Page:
- Statewide home sales dipped -2.7% y/y in May
- Days on market held steady instead of dropping for first time in 2021
California Buyers Backing Off A Bit
As the median price for a single-family home in California hit another record high in May, some buyers chose to back off. The median number of days on the market held steady at seven in May, the first time since the DOM number did not decrease in 2021. And, statewide home sales dropped -2.7% in May.
After April’s median price jumped +7% to $814,010, May’s median price increased slightly by just a half a percentage point.
According to John Graff, chief executive of Ashby & Graff Real Estate in Los Angeles, “Buyers are getting fed up at this point with submitting as many as eight to twelve offers and getting rejected. They’re throwing up their hands at this point.”
Ultra-Luxury Sales Driver of Record-Breaking Median Home Price
It was only seven months ago when the median price of a single-family home in California came in at $700,000. A year prior in May 2020, the median home price was $588,070.
In May, as we wrote in two paragraphs above, the median price of a single-family California home came in slightly more than $815,000.
According to Kelli Miller, a San Diego broker, today’s single-family median home price is making prospective buyers “exhausted.” Kelli said, “(My clients) would still love to buy a house but they’re not interested in the bidding wars. I’m still seeing multiple offers, but it’s not the frenzy that it was before.”
A May 2021 report from the California Association of Realtors (CAR) indicated that ultra-lux property sales are playing a key role in driving California’s record-breaking median home price. The share of $1M home sales in the Golden State has exploded more than +200% from May 2020 due to “robust demand of higher-priced properties.”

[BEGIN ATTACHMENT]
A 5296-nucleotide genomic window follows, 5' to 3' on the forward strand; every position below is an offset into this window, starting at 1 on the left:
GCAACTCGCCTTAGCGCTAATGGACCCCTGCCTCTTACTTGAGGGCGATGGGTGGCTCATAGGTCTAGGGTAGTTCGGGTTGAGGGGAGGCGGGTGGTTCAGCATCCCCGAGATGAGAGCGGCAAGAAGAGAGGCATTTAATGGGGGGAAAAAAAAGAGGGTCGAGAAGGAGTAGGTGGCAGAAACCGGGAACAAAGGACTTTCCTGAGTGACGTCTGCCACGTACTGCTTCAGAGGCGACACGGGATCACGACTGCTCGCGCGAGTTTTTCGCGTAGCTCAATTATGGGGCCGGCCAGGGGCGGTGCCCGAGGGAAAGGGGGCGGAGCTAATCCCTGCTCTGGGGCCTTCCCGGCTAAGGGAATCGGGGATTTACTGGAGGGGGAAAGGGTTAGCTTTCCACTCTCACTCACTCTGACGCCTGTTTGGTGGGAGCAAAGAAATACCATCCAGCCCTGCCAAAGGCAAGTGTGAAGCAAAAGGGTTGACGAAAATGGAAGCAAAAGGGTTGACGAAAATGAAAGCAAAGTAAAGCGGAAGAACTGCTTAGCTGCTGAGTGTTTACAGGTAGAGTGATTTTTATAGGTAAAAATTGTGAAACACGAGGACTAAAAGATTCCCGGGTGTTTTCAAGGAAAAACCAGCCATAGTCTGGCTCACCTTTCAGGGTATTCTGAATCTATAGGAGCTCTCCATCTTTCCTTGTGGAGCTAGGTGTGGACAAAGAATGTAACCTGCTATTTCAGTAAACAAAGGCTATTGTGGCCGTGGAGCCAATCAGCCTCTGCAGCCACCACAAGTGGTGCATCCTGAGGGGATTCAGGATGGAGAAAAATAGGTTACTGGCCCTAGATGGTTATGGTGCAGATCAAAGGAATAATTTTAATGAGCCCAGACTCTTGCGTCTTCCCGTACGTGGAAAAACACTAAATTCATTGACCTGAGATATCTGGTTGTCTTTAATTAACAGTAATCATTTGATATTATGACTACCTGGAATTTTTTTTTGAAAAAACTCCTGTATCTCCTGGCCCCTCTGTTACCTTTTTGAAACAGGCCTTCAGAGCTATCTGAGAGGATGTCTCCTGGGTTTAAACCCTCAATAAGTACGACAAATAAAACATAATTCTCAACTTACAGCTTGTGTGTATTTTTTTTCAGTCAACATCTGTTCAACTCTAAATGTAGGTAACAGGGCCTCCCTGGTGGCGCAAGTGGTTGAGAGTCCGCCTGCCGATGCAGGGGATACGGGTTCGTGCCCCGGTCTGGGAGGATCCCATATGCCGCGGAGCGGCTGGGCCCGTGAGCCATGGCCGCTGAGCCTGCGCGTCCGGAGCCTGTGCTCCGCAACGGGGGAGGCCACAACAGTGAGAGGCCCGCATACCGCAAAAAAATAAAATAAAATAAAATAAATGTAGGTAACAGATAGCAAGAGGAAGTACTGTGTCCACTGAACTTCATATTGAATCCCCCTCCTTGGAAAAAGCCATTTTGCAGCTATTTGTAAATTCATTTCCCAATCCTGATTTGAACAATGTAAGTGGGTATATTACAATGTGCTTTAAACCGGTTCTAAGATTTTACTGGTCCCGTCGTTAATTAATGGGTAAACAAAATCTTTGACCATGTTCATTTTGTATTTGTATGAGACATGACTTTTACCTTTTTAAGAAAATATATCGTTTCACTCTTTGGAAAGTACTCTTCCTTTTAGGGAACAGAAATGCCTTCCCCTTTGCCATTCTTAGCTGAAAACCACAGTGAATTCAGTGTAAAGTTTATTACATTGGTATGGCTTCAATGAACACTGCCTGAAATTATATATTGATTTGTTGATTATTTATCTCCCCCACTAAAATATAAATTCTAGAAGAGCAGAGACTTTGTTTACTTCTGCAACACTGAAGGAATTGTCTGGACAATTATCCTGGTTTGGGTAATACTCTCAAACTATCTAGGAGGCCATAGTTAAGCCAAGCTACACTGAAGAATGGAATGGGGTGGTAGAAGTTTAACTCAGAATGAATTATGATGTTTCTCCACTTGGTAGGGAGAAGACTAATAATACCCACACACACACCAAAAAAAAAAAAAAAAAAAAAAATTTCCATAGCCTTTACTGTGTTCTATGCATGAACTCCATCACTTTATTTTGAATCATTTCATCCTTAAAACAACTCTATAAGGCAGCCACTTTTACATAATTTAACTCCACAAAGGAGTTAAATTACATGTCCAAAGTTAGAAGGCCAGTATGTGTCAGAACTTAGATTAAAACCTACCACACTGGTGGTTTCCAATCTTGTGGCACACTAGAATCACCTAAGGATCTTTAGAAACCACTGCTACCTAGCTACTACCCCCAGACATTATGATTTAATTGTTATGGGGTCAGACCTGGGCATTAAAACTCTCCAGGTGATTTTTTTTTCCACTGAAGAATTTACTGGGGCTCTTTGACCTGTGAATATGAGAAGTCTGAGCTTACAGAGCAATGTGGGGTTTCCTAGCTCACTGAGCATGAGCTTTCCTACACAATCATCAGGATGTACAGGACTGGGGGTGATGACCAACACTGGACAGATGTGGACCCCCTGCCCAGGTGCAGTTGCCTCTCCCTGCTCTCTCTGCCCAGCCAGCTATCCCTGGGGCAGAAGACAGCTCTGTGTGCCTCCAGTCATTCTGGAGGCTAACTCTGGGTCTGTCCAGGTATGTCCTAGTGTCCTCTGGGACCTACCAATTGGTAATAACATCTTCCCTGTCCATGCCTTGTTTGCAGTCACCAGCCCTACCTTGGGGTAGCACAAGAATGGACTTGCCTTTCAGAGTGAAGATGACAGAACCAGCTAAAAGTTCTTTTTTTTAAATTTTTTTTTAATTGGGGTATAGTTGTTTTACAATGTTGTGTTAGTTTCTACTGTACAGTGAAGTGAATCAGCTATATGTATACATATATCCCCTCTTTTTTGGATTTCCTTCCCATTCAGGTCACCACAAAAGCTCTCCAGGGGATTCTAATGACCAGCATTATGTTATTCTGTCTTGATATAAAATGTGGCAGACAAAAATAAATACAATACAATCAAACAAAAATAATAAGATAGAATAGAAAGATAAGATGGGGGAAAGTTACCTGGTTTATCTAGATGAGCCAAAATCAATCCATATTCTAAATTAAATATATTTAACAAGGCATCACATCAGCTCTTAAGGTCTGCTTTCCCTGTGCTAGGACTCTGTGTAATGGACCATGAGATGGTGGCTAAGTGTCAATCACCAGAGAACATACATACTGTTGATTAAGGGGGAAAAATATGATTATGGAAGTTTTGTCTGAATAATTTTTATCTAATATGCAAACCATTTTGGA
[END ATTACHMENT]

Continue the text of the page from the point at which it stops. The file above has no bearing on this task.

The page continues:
According to this CAR report, “More million dollar properties were sold in the past couple of months than homes priced below $500,000.”
Where Market Cooling Most Noticeable in California
The median home price in the Los Angeles Metro area held steady at $725,000 from April to May. California’s Central Coast saw the median sales price drop -2.8% in May. And California’s far north saw its median sales price decrease just slightly from $367,250 to $365,000.
California’s condominium and townhouse market sector, however, saw an increase of +3.9% in median sales price to $592,200 during May.
Buyers & Selling Taking Time to Breathe or Getting Out of the Market?
Jonathan Miller, president of the appraisal firm Miller Samuel and author of the monthly Elliman Report, does not buy into any doomsday scenarios about a pending bubble burst. Instead, Miller said, “The lack of inventory is pervasive and we’re seeing buyer fatigue. The market is still quite intense but not at the same level it was earlier this year. This doesn’t mean that the next step is a downward trend; it only suggests that the incline won’t be as steep as it was.”
Graff, the Los Angeles broker, agrees with Miller. “The market is still very hot. This might be a slight cooling as buyers and sellers all take a collective pause to breathe, but there’s no sign of this abating any time soon.”
Thanks to The New York Times.
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